Diagnosing Type 1 Juvenile Diabetes

It is estimated that 80,000 children and adolescents each year are diagnosed with juvenile diabetes. Juvenile diabetes is diagnosed when the body lacks beta cells and is, therefore, unable to produce insulin. This differs from type 2 diabetes, where the body can produce insulin but not in sufficient amounts, or where the body's cells lose their ability to accept insulin. Juvenile diabetes, also known as insulin-dependent diabetes, is now known as diabetes mellitus type 1 diabetes, T1D, or just type 1 diabetes.

Defining Type 1 Diabetes

Type 1 diabetes is an autoimmune disorder, where the patient's immune system sees the beta cells in the pancreas as a threat to the body, and attacks and destroys them. Why this happens is unknown. There is also another form of this disease that occurs not because of an autoimmune reaction, but because the pancreatic cells are destroyed by cystic fibrosis or injury or surgery to the pancreas. Because the destruction of these cells is secondary to another disorder, this form of diabetes is often referred to as secondary diabetes.

The loss of these cells means that the insulin needs of the patient must be met with insulin therapy throughout the rest of his or her life. Diet and exercise alone are not sufficient to treat this form of diabetes.

Diagnosing Type 1 Diabetes

Type 1 diabetes often develops abruptly, and generally affects only children and adolescents. Children can be born with the disorder, or it may appear later. Very often, the first indication that something is wrong is a sudden weight loss, despite adequate, or even increasing, nutrition. Infants and young children receive frequent screening by pediatricians, including charting weight and growth data, so this is likely to be caught during a well-baby or well-child checkup.

Another indicator for type 1 diabetes is ketoacidosis. This can represent an emergency situation for the patient. Ketoacidosis causes dry skin, abdominal pain, vomiting, rapid deep breathing, and drowsiness. Urine samples will contain high levels of ketones, which result from the breakdown of fatty tissue to produce energy, because cells cannot create energy without glucose, and cannot accept glucose in the absence of insulin.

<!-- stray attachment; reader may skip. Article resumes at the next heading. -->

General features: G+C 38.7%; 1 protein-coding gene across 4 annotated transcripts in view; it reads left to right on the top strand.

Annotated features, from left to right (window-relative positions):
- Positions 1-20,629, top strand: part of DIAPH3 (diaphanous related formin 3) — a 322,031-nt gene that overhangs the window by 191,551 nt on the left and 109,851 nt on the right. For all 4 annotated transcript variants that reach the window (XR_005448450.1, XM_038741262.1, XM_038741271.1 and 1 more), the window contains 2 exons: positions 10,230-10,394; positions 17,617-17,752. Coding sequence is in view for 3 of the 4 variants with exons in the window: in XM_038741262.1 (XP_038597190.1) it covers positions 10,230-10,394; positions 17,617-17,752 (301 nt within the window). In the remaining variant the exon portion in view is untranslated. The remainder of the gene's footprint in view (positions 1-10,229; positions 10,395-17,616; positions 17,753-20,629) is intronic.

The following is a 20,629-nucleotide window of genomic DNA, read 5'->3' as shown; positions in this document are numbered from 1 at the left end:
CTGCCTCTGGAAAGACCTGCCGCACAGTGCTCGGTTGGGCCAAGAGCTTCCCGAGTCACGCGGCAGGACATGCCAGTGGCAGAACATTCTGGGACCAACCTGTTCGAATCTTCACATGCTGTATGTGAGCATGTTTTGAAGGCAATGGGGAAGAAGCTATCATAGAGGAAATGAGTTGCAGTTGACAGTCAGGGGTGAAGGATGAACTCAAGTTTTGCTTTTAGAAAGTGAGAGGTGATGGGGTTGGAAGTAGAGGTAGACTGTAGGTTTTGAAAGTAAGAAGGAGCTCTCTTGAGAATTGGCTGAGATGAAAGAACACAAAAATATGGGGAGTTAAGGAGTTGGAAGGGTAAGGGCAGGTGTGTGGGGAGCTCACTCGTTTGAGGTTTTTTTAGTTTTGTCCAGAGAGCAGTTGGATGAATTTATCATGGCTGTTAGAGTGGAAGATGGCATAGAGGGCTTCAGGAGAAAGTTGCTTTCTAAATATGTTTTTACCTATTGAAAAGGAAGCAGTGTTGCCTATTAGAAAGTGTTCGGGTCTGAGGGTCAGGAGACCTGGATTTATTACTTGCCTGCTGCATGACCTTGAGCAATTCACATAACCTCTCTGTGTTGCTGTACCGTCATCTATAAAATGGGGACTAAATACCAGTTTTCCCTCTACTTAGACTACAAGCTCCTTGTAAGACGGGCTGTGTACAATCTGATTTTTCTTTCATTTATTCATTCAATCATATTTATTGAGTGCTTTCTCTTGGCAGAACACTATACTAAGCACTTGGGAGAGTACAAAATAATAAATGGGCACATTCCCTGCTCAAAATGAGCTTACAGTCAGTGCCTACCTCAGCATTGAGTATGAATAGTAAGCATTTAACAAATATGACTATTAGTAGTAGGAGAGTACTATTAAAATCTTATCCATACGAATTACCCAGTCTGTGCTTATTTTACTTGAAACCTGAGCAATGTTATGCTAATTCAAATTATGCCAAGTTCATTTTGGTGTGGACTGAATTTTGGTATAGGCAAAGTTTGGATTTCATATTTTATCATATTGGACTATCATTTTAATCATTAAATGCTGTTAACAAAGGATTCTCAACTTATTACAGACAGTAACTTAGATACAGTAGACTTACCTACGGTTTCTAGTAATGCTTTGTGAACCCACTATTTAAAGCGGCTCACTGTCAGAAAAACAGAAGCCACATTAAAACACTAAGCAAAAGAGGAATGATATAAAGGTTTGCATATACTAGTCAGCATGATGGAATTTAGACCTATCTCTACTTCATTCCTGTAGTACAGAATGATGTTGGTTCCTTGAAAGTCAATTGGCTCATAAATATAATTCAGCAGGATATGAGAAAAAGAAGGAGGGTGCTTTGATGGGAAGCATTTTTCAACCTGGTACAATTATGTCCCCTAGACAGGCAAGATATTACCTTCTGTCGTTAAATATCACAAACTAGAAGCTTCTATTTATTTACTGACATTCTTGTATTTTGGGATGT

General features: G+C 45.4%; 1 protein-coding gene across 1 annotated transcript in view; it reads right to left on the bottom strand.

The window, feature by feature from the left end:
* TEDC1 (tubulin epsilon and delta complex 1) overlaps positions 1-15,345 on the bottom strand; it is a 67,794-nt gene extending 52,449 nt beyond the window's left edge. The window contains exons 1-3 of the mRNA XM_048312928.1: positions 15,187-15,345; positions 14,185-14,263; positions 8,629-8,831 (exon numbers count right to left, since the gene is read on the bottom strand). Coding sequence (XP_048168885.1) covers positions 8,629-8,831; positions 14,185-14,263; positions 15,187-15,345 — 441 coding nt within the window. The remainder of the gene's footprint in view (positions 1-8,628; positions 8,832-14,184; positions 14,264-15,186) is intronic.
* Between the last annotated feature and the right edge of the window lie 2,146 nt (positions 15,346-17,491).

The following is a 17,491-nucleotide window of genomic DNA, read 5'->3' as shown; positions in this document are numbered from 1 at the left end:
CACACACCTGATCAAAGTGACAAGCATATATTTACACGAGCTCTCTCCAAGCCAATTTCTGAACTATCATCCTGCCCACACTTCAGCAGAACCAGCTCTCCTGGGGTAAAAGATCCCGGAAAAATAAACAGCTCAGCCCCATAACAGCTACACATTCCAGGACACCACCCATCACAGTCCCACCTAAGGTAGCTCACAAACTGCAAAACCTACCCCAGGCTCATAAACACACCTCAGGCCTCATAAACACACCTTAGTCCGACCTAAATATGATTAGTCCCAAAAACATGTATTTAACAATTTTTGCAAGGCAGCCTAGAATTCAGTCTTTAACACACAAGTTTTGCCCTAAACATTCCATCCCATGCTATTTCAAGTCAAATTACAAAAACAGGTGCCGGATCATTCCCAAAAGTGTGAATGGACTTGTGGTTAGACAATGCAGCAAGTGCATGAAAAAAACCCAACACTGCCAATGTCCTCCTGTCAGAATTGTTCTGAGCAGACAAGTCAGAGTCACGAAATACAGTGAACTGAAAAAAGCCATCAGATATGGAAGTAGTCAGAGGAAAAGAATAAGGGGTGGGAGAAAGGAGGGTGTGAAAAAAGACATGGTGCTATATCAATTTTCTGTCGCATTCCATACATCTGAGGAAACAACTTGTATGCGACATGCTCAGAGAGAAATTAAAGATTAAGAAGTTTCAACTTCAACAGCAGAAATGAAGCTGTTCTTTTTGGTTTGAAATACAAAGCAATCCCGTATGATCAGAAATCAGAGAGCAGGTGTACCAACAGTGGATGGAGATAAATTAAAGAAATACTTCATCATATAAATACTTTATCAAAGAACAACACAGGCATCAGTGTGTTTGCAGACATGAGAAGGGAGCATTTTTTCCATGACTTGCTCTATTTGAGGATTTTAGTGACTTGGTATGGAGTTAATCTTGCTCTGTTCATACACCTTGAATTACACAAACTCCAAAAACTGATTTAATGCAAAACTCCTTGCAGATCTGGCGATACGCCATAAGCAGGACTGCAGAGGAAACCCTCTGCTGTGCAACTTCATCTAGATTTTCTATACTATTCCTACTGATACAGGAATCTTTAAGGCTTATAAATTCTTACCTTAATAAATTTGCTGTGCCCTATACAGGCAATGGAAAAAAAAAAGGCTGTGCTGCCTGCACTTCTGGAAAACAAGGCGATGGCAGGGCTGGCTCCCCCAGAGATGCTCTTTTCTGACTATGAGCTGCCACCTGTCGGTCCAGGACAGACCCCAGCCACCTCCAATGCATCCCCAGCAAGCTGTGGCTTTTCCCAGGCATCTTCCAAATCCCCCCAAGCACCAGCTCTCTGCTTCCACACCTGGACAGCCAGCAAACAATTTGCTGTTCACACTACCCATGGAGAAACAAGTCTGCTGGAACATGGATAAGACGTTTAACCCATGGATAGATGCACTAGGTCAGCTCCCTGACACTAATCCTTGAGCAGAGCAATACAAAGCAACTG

Latent Autoimmune Diabetes in Adults (LADA)

Less commonly, type 1 diabetes does not appear until later in life. This form of diabetes is referred to as Latent Autoimmune Diabetes in Adults (LADA.) Often referred to as type 1.5 diabetes, this form of the disease is like type 1, in that the immune system attacks beta cells in the pancreas and destroys them. Unlike type 1, LADA is generally diagnosed in people over the age of 30.

Diagnosing diabetes in an adult can be tricky, because type LADA and type 2 diabetes can manifest similarly. Because the patient is older, the first diagnosis is generally type 2, particularly if the patient is overweight. However, LADA tends to progress faster than type 2, and tends to appear more often in patients at a healthy weight. Another difference is that the medications prescribed for type 2 patients tend to stop working much sooner in LADA patients.

Sources: Everyday Health, Diapedia
Photo: Pexels

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